Which is why I'm so happy I had time to do this quickie little project over the weekend! It literally took less than an hour. Ready??
It's no secret that I love stripes. You'll notice my "cute clothes" pinboard is full of them, and I've been wearing and refashioning striped tees and sweaters for some time now! But my obsession has been growing stronger recently.
On my last trip to Goodwill Outlet, or "the bins," I bought this sort of hilarious shirt from the Boy Meets World-era, because of its fabulous stripes--for $1.39/lb. Most things are worth $1.39/lb; great price for raw materials, anyway!
I knew I wanted to turn it into something else, but what?! It's a much heavier cotton than tees are made of now, heavier than a basic Hanes tee and 100% cotton. Sturdy enough for quite a few project ideas. Bag? Skirt? Tank? I love me some stripes, in many forms--I went to Pinterest for inspiration.
If I ever feel brave, I could have made some modifications to turn it into a tee like this one:
|Anne M Cramer|
Want to see a tutorial for how I turned this tee into a skirt?
- I removed the pocket and (rustic '90's) button.
- I cut off the sleeves just to the inside of the shoulder seam, to save the maximum amount of usable fabric just in case.
- Then, so I could try it on as a skirt to try it out for length, I cut off the longest possible length it could be, just below one of the stripes below the neck.
- I tried it on. No pics of this. Basically I was wearing a shirt with no arms or shoulder seam! It was an awkwardly long length, so I marked a good place for a scant 1/2" seam below the waistband and cut off some more from the top.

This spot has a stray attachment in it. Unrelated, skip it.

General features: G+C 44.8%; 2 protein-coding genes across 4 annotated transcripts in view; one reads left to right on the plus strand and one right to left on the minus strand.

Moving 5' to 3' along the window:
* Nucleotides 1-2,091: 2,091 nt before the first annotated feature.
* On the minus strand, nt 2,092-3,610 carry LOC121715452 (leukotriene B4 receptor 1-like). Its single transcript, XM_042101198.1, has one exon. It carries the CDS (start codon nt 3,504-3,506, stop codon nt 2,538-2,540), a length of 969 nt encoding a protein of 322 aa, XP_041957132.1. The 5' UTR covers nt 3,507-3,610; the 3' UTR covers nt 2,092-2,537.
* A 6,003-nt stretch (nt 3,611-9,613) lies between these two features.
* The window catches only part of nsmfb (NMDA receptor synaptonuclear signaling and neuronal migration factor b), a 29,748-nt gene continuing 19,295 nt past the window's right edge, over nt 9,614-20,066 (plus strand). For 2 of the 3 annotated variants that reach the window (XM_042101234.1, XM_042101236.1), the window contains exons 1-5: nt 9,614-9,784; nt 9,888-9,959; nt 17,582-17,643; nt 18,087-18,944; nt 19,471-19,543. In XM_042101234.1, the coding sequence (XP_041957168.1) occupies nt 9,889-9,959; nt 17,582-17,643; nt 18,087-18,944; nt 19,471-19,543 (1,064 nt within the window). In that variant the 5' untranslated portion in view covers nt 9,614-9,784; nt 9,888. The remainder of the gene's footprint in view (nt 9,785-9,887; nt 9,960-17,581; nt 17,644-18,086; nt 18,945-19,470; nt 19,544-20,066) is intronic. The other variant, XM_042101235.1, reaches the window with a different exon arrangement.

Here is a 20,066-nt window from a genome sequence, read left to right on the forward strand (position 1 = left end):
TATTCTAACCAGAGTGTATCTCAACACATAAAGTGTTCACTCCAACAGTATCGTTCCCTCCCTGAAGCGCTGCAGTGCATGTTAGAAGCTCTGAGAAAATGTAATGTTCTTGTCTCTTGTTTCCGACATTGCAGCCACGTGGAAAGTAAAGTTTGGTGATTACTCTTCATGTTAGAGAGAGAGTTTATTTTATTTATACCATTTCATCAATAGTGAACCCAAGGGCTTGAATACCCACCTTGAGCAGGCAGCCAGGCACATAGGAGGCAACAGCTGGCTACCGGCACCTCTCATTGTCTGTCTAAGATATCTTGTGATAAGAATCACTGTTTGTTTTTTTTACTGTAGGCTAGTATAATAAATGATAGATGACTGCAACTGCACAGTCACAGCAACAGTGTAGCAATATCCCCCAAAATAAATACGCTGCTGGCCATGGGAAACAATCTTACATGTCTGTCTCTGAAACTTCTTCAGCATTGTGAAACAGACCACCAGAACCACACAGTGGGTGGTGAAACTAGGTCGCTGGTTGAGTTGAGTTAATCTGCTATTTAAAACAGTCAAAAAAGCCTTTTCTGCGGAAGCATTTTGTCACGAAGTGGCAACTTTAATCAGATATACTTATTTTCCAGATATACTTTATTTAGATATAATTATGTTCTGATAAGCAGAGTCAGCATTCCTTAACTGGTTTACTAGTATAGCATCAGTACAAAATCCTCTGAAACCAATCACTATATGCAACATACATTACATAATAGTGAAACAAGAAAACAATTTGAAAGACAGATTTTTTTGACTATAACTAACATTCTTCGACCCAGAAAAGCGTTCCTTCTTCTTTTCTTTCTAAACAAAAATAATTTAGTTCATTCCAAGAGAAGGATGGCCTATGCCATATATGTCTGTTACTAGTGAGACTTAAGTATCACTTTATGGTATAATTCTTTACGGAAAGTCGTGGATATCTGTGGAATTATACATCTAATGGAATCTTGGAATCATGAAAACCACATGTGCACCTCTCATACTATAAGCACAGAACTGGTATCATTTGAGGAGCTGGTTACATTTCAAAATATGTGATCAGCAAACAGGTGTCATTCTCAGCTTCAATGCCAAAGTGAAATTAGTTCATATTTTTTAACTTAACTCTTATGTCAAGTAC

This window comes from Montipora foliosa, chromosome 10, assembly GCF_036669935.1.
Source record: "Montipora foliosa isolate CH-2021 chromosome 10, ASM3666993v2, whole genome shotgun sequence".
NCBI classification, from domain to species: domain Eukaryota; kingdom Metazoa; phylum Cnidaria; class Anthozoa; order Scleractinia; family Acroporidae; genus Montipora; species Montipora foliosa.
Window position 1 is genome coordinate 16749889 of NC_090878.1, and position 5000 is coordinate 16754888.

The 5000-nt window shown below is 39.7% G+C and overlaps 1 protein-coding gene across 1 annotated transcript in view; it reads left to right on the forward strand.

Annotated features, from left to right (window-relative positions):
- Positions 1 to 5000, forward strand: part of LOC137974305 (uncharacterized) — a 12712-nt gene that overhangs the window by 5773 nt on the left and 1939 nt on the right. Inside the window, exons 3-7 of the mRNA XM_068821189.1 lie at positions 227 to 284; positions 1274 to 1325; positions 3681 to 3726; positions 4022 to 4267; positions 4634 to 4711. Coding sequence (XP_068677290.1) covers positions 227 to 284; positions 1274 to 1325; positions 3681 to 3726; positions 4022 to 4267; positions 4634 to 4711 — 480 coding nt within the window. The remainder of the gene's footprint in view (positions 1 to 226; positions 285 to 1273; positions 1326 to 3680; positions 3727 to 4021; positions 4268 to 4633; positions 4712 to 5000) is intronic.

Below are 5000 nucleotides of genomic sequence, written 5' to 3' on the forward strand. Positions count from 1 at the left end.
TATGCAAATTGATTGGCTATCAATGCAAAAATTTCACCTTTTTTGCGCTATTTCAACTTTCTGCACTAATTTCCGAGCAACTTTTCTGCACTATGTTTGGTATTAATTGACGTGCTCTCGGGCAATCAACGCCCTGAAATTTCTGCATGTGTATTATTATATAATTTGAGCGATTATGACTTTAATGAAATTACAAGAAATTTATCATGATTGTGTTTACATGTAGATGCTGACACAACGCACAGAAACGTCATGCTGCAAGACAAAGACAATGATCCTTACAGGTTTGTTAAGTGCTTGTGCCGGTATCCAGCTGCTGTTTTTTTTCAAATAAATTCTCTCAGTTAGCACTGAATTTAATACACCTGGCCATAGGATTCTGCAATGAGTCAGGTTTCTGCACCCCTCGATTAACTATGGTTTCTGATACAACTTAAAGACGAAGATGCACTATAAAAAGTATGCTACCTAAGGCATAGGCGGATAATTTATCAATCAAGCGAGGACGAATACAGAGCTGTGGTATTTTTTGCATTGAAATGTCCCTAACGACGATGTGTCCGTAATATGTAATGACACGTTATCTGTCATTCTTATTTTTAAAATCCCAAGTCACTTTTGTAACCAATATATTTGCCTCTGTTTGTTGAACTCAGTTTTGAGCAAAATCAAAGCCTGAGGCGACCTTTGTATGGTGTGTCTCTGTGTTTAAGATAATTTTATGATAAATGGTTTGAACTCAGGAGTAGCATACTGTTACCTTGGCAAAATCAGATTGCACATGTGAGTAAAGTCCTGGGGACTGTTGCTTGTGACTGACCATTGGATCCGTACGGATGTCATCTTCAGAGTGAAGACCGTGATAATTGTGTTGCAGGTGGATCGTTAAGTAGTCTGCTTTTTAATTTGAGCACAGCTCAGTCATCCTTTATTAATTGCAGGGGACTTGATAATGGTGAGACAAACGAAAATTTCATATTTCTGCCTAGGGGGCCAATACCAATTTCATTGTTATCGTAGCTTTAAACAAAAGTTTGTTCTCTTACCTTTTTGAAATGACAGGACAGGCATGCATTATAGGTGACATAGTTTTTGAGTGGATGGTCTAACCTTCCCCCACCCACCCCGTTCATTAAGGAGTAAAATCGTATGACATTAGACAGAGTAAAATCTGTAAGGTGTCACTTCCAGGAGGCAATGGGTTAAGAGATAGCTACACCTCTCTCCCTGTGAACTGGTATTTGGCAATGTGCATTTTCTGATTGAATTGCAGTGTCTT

- Then I picked the twill tape off the split at the hem. One of the sides was tearing up the side seam anyway.
- I just sewed the side seam closed on both sides....
- I don't have a serger, but to keep the seam allowance together I zigzagged along the edge.
- I did the same thing at the top, which, after I'd cut it down after trying it on, had a sort of awkward angle. I sewed a straight line from the slimmest part of the skirt up to the top, and then zigzagged along the new edge. Then I cut off the excess seam allowance.
- Next, I marked the center front and back with little triangular notches, and gathered along the top edge...
- And got my elastic waistband ready by sewing it up the center back, right sides together.
- Same as you would any simple elastic-waist gathered skirt, position your gathers pretty evenly around, matching your center front, back and sides.
- Key point: I recommend using a ballpoint needle for sewing on knits or elastic, but the real key here for me is the zigzag stitch. I zigzagged along the whole thing! In black thread, of course. That way, when I stretch the elastic waistband over my hips, the seam can stretch along with it.
And here it is!
I feel so trendy in it! ;) I love when I can mix black and white with tan, since I feel so unnatural in lots of black. I paired it with a fave tomato red tank and a vintage camel belt.
Inspired by the real fashion blogs out there that I admire... had some fun posing!
I wore it an hour or so after I made it to another birthday celebration we did with friends. Mmm, fresh Thai cabbage wraps...
Instant gratification sewing is THE BEST. Less than an hour plus one super cheap shirt = trendy me!